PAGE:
“Steroid users don’t belong here,” Morgan wrote. “What they did shouldn’t be accepted. Times shouldn’t change for the worse.”

Hall voters have been wrestling with the issue of performance-enhancing drugs for several years. Baseball held a survey drug test in 2003 and the sport began testing for banned steroids the following year with penalties. Accusations connected to some of the candidates for the Hall vary in strength from allegations with no evidence to positive tests that caused suspensions.

About 430 ballots are being sent to voters, who must have been members of the BBWAA for 10 consecutive years, and a player needs at least 75 percent for election. Ballots are due by Dec. 31 and results will be announced Jan. 24.

Writers who had not been covering the game for more than a decade were eliminated from the rolls in 2015, creating a younger electorate that has shown more willingness to vote for players tainted by accusations of steroid use. Barry Bonds and Roger Clemens each received a majority of votes for the first time in 2017 in their fifth year on the ballot.

Morgan said he isn’t speaking for every Hall of Famer, but many of them feel the same way that he does.

“Players who failed drug tests, admitted using steroids, or were identified as users in Major League Baseball’s investigation into steroid abuse, known as the Mitchell Report, should not get in,” Morgan wrote. “Those are the three criteria that many of the players and I think are right.”

Jeff Bagwell, Tim Raines and Ivan Rodriguez were inducted into the Hall of Fame in July. They were joined by former Commissioner Bud Selig and retired Kansas City and Atlanta executive John Schuerholz, who were voted in by a veterans committee.

Some baseball writers said the election of Selig, who presided over the steroids era, influenced their view of whether tainted stars should gain entry to the Hall.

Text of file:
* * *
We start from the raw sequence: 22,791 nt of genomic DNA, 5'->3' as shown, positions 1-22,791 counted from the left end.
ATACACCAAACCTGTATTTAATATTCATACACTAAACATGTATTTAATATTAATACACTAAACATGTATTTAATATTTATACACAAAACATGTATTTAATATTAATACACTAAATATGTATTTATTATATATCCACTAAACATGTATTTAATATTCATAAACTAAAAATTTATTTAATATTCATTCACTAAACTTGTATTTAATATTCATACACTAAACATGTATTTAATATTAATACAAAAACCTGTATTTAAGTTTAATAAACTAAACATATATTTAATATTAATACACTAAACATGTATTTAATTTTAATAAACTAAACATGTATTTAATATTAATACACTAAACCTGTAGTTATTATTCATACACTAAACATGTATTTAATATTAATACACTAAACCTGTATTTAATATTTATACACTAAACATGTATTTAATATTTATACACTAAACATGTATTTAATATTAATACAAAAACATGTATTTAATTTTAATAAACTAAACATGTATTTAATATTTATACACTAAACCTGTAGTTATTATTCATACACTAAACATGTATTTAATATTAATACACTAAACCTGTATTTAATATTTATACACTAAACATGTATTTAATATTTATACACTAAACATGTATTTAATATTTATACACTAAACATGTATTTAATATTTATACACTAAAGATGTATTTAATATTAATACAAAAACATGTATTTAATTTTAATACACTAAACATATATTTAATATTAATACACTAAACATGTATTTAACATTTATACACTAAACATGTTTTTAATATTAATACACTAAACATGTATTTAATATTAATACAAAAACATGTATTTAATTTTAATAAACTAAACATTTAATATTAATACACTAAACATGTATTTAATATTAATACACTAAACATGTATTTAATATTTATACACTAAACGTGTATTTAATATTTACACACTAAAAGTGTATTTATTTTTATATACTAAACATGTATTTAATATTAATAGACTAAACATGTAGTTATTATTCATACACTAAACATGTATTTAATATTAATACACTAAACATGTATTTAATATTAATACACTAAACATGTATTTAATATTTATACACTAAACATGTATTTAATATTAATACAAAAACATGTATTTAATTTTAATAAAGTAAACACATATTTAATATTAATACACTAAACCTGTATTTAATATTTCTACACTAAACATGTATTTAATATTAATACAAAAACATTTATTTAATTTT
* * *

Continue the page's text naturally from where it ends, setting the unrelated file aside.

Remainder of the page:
Morgan praised BBWAA voters and acknowledged they are facing a “tricky issue,” but he also warned some Hall of Famers might not make the trip to Cooperstown if steroid users are elected.

“The cheating that tainted an era now risks tainting the Hall of Fame too,” he wrote. “The Hall of Fame means too much to us to ever see that happen. If steroid users get in, it will divide and diminish the Hall, something we couldn’t bear.”

© 2017 by The Associated Press

MLB will institute rules to pick up pace, with or without players' agreement

mlb_rob_manfred_081414.jpg

MLB will institute rules to pick up pace, with or without players' agreement

ORLANDO, Fla. -- Major League Baseball will change rules to speed games next year with or without an agreement with the players' association.

Management proposed last offseason to institute a 20-second pitch clock, allow one trip to the mound by a catcher per pitcher each inning and raise the bottom of the strike zone from just beneath the kneecap to its pre-1996 level at the top of the kneecap. The union didn't agree, and clubs have the right to impose those changes unilaterally for 2018.

Players and MLB have held initial bargaining since summer, and MLB chief legal officer Dan Halem said this week he would like an agreement by mid-January.

"My preferred path is a negotiated agreement with the players, but if we can't get an agreement we are going to have rule changes in 2018 one way or the other," baseball commissioner Rob Manfred said Thursday after a quarterly owners' meeting.

Nine-inning games averaged a record 3 hours, 5 minutes during the regular season and 3:29 during the postseason.